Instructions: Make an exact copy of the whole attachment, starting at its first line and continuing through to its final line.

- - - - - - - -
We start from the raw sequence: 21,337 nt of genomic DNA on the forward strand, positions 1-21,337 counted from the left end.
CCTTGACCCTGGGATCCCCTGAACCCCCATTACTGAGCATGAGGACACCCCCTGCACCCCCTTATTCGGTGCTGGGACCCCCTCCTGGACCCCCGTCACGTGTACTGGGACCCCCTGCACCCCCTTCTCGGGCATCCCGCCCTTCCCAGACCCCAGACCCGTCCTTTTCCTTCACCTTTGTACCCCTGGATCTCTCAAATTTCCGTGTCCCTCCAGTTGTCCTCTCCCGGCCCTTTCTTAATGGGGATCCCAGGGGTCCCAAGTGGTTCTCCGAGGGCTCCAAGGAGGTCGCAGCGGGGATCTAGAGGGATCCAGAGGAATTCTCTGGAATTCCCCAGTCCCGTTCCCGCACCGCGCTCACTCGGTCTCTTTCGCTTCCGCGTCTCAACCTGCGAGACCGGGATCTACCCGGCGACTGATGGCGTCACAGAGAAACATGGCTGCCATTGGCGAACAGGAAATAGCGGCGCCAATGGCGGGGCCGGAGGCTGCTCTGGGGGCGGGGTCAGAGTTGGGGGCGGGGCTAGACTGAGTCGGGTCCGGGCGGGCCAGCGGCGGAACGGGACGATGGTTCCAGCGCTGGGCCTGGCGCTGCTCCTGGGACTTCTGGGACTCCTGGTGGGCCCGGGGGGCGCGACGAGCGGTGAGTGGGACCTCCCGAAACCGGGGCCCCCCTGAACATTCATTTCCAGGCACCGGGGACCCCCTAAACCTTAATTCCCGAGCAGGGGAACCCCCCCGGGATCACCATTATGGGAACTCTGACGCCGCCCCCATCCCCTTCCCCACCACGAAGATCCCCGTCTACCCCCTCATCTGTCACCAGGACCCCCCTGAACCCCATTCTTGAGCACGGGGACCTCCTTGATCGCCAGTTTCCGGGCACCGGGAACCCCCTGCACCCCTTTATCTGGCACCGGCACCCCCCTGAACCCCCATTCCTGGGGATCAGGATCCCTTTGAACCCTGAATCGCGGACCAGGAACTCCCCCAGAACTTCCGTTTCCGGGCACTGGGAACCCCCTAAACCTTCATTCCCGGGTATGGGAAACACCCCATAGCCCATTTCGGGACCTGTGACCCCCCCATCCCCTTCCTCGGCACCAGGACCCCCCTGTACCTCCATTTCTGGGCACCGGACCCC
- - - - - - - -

We start from the raw sequence: 21,337 nt of genomic DNA on the forward strand, positions 1-21,337 counted from the left end.
CCTTGACCCTGGGATCCCCTGAACCCCCATTACTGAGCATGAGGACACCCCCTGCACCCCCTTATTCGGTGCTGGGACCCCCTCCTGGACCCCCGTCACGTGTACTGGGACCCCCTGCACCCCCTTCTCGGGCATCCCGCCCTTCCCAGACCCCAGACCCGTCCTTTTCCTTCACCTTTGTACCCCTGGATCTCTCAAATTTCCGTGTCCCTCCAGTTGTCCTCTCCCGGCCCTTTCTTAATGGGGATCCCAGGGGTCCCAAGTGGTTCTCCGAGGGCTCCAAGGAGGTCGCAGCGGGGATCTAGAGGGATCCAGAGGAATTCTCTGGAATTCCCCAGTCCCGTTCCCGCACCGCGCTCACTCGGTCTCTTTCGCTTCCGCGTCTCAACCTGCGAGACCGGGATCTACCCGGCGACTGATGGCGTCACAGAGAAACATGGCTGCCATTGGCGAACAGGAAATAGCGGCGCCAATGGCGGGGCCGGAGGCTGCTCTGGGGGCGGGGTCAGAGTTGGGGGCGGGGCTAGACTGAGTCGGGTCCGGGCGGGCCAGCGGCGGAACGGGACGATGGTTCCAGCGCTGGGCCTGGCGCTGCTCCTGGGACTTCTGGGACTCCTGGTGGGCCCGGGGGGCGCGACGAGCGGTGAGTGGGACCTCCCGAAACCGGGGCCCCCCTGAACATTCATTTCCAGGCACCGGGGACCCCCTAAACCTTAATTCCCGAGCAGGGGAACCCCCCCGGGATCACCATTATGGGAACTCTGACGCCGCCCCCATCCCCTTCCCCACCACGAAGATCCCCGTCTACCCCCTCATCTGTCACCAGGACCCCCCTGAACCCCATTCTTGAGCACGGGGACCTCCTTGATCGCCAGTTTCCGGGCACCGGGAACCCCCTGCACCCCTTTATCTGGCACCGGCACCCCCCTGAACCCCCATTCCTGGGGATCAGGATCCCTTTGAACCCTGAATCGCGGACCAGGAACTCCCCCAGAACTTCCGTTTCCGGGCACTGGGAACCCCCTAAACCTTCATTCCCGGGTATGGGAAACACCCCATAGCCCATTTCGGGACCTGTGACCCCCCCATCCCCTTCCTCGGCACCAGGACCCCCCTGTACCTCCATTTCTGGGCACCGGACCCC